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How Did Our Democracy Get so Fragile?

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Manage episode 387813365 series 248
Вміст надано WNYC Studios and The New Yorker, WNYC Studios, and The New Yorker. Весь вміст подкастів, включаючи епізоди, графіку та описи подкастів, завантажується та надається безпосередньо компанією WNYC Studios and The New Yorker, WNYC Studios, and The New Yorker або його партнером по платформі подкастів. Якщо ви вважаєте, що хтось використовує ваш захищений авторським правом твір без вашого дозволу, ви можете виконати процедуру, описану тут https://uk.player.fm/legal.

We’re in the midst of another election season, and yet again American democracy hangs in the balance, with a leading Presidential candidate who has threatened to suspend parts of the Constitution. How did the foundations of our political system become so shaky? Jelani Cobb, the dean of the journalism school at Columbia University; Evan Osnos, a Washington correspondent for The New Yorker; and the best-selling author and historian Jill Lepore joined The New Yorker’s Michael Luo for a discussion of that very existential question during the most recent New Yorker Festival. From Cobb’s perspective, “it’s not that complicated,” he notes, “If we went all the way back to the fundamental dichotomy of the people who founded this country and the way they subsidized their mission of liberty with the lives of slaves. So we’ve always been engaged in that dialectic.” Lepore argues that people on both sides of the political divide choose to embrace an account of the past that accords with their politics, something she considers “incredibly dangerous.” Osnos, who witnessed the upheaval of January 6th firsthand, thinks the deeper problem is disengagement from the country and the political system. “I was struck by how many of [the rioters] told me it was their first trip to Washington,” Osnos says. “They came to Washington to sack the Capitol.”

CORRECTION: Jelani Cobb notes that Queens was at one time the second-whitest borough of New York City, and is the most diverse county in the United States. Measures of diversity vary; in some recent data, Queens ranks third among counties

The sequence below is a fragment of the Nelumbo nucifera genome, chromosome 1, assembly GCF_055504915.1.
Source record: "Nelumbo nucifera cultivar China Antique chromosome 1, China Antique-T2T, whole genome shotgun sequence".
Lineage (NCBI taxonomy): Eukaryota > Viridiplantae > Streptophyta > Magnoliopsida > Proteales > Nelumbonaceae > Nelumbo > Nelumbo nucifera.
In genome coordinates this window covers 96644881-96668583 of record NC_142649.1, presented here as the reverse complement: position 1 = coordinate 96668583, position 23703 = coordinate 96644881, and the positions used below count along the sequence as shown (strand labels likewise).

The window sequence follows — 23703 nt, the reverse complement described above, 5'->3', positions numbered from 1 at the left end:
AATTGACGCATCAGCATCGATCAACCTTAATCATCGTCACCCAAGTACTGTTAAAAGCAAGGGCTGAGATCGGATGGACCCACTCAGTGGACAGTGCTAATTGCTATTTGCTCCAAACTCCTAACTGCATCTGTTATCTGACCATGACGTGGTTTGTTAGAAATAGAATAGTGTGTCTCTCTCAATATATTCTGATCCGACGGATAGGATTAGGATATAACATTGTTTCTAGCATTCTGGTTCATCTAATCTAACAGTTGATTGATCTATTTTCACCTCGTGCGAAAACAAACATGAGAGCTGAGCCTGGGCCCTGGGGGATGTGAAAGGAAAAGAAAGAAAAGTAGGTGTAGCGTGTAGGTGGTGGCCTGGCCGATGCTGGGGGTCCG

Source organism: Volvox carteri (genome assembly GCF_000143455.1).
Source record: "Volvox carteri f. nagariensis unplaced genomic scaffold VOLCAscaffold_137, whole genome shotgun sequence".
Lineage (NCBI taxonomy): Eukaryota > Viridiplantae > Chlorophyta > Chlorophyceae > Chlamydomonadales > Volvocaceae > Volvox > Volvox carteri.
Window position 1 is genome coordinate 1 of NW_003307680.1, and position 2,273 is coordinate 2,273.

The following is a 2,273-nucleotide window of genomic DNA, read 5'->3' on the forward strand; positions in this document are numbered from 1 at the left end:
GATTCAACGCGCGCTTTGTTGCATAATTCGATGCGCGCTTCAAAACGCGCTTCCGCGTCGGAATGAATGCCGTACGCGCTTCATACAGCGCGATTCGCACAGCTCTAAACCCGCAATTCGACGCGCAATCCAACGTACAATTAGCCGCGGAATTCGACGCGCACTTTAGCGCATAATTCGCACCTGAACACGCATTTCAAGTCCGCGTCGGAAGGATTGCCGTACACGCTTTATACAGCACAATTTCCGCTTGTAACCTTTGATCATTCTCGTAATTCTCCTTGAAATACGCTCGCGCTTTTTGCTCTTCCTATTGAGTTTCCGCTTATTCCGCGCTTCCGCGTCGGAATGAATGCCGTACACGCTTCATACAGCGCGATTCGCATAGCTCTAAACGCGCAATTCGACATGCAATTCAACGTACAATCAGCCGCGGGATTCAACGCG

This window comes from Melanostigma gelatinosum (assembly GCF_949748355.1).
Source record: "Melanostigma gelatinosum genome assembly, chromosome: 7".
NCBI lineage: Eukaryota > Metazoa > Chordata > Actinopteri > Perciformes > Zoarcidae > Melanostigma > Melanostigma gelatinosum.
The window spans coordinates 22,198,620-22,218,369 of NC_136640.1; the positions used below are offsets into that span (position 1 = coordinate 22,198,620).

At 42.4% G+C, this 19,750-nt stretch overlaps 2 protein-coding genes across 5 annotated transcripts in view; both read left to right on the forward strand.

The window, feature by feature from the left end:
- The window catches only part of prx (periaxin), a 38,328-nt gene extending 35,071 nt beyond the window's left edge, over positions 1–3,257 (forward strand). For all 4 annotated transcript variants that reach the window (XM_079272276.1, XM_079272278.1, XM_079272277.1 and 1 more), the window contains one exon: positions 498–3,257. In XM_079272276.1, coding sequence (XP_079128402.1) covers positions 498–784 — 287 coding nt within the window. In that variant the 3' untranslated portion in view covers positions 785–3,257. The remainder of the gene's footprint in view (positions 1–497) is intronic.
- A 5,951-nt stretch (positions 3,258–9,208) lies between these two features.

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910 епізодів

Artwork
iconПоширити
 
Manage episode 387813365 series 248
Вміст надано WNYC Studios and The New Yorker, WNYC Studios, and The New Yorker. Весь вміст подкастів, включаючи епізоди, графіку та описи подкастів, завантажується та надається безпосередньо компанією WNYC Studios and The New Yorker, WNYC Studios, and The New Yorker або його партнером по платформі подкастів. Якщо ви вважаєте, що хтось використовує ваш захищений авторським правом твір без вашого дозволу, ви можете виконати процедуру, описану тут https://uk.player.fm/legal.

We’re in the midst of another election season, and yet again American democracy hangs in the balance, with a leading Presidential candidate who has threatened to suspend parts of the Constitution. How did the foundations of our political system become so shaky? Jelani Cobb, the dean of the journalism school at Columbia University; Evan Osnos, a Washington correspondent for The New Yorker; and the best-selling author and historian Jill Lepore joined The New Yorker’s Michael Luo for a discussion of that very existential question during the most recent New Yorker Festival. From Cobb’s perspective, “it’s not that complicated,” he notes, “If we went all the way back to the fundamental dichotomy of the people who founded this country and the way they subsidized their mission of liberty with the lives of slaves. So we’ve always been engaged in that dialectic.” Lepore argues that people on both sides of the political divide choose to embrace an account of the past that accords with their politics, something she considers “incredibly dangerous.” Osnos, who witnessed the upheaval of January 6th firsthand, thinks the deeper problem is disengagement from the country and the political system. “I was struck by how many of [the rioters] told me it was their first trip to Washington,” Osnos says. “They came to Washington to sack the Capitol.”

CORRECTION: Jelani Cobb notes that Queens was at one time the second-whitest borough of New York City, and is the most diverse county in the United States. Measures of diversity vary; in some recent data, Queens ranks third among counties

  continue reading

910 епізодів

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